The operator registration is currently being developed by the system engineer because it is written in C++. The feature registration is developed by the data engineer, because it involves the complex modification of extract, transform, load (ETL) code.
The sample generation process is very important and is common to every machine learning workflow. This process requires frequent communication, which requires that data engineers and algorithm engineers must work together closely.
The model training and strategy development as well deployment required the same level of communication overhead. Our expanded workflow includes three service goals: feature extraction, inference, and feature monitor.
The entire workflow conforms to the AI paradigm. However, the core time-consuming steps are caused by insufficient standards and frequent interactions. Therefore, we divide every step into many processes to solve each problem separately.
In the stage of rapid business development, it is important for us to weigh long-term and short-term goals, so we built the platform on capabilities that we already have.
We have two principles:
- Build production lines through integration
- Divide and conquer
First, we build production lines to liberate the labor force that currently supports business requirements. Then, we focus more on the improvement of each module.
Before we launched our own AI platform, we investigated several products in the industry such as Amazon SageMaker. However, SageMaker was not a good fit for us. It is based on a series of standards, but we only use some of the modules. Also, there are some specific requirements that we don’t support. For these reasons, it would be difficult to migrate our system to SageMaker.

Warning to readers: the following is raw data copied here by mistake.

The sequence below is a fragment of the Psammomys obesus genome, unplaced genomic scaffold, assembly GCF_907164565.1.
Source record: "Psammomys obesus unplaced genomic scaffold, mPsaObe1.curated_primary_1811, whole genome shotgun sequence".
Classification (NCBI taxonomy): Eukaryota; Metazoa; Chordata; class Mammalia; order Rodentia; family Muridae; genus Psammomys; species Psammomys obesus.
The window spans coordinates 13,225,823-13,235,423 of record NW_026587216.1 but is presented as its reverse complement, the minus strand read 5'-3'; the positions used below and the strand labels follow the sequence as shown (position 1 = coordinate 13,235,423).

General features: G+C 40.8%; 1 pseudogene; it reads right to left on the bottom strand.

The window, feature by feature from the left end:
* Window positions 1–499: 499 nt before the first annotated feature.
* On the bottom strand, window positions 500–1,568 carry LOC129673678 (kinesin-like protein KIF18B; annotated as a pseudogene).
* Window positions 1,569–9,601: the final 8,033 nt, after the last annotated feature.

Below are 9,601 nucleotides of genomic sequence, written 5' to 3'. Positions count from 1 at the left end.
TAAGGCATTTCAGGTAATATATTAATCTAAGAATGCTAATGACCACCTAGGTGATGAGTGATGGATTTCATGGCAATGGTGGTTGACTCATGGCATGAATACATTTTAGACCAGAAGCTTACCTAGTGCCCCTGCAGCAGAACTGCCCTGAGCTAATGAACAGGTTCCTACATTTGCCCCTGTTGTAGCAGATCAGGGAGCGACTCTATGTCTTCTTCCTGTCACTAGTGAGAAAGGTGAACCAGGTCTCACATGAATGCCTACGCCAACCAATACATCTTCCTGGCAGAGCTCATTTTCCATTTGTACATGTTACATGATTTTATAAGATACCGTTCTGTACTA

So we designed our own solution.
As shown in the following figure, we have four modules that cover the entire machine learning workspace.
- Feature Store solves data preparation problems. It is composed of online and offline storage. Later, I’ll discuss this in more detail.
- The training pipeline provides templates for training and strategy development. These templates are mainly composed of Python modules.
- The serving framework interacts with the application side. The most important application is our recommendation system.
- Deployment and testing are important processes for all technologies—not just for AI.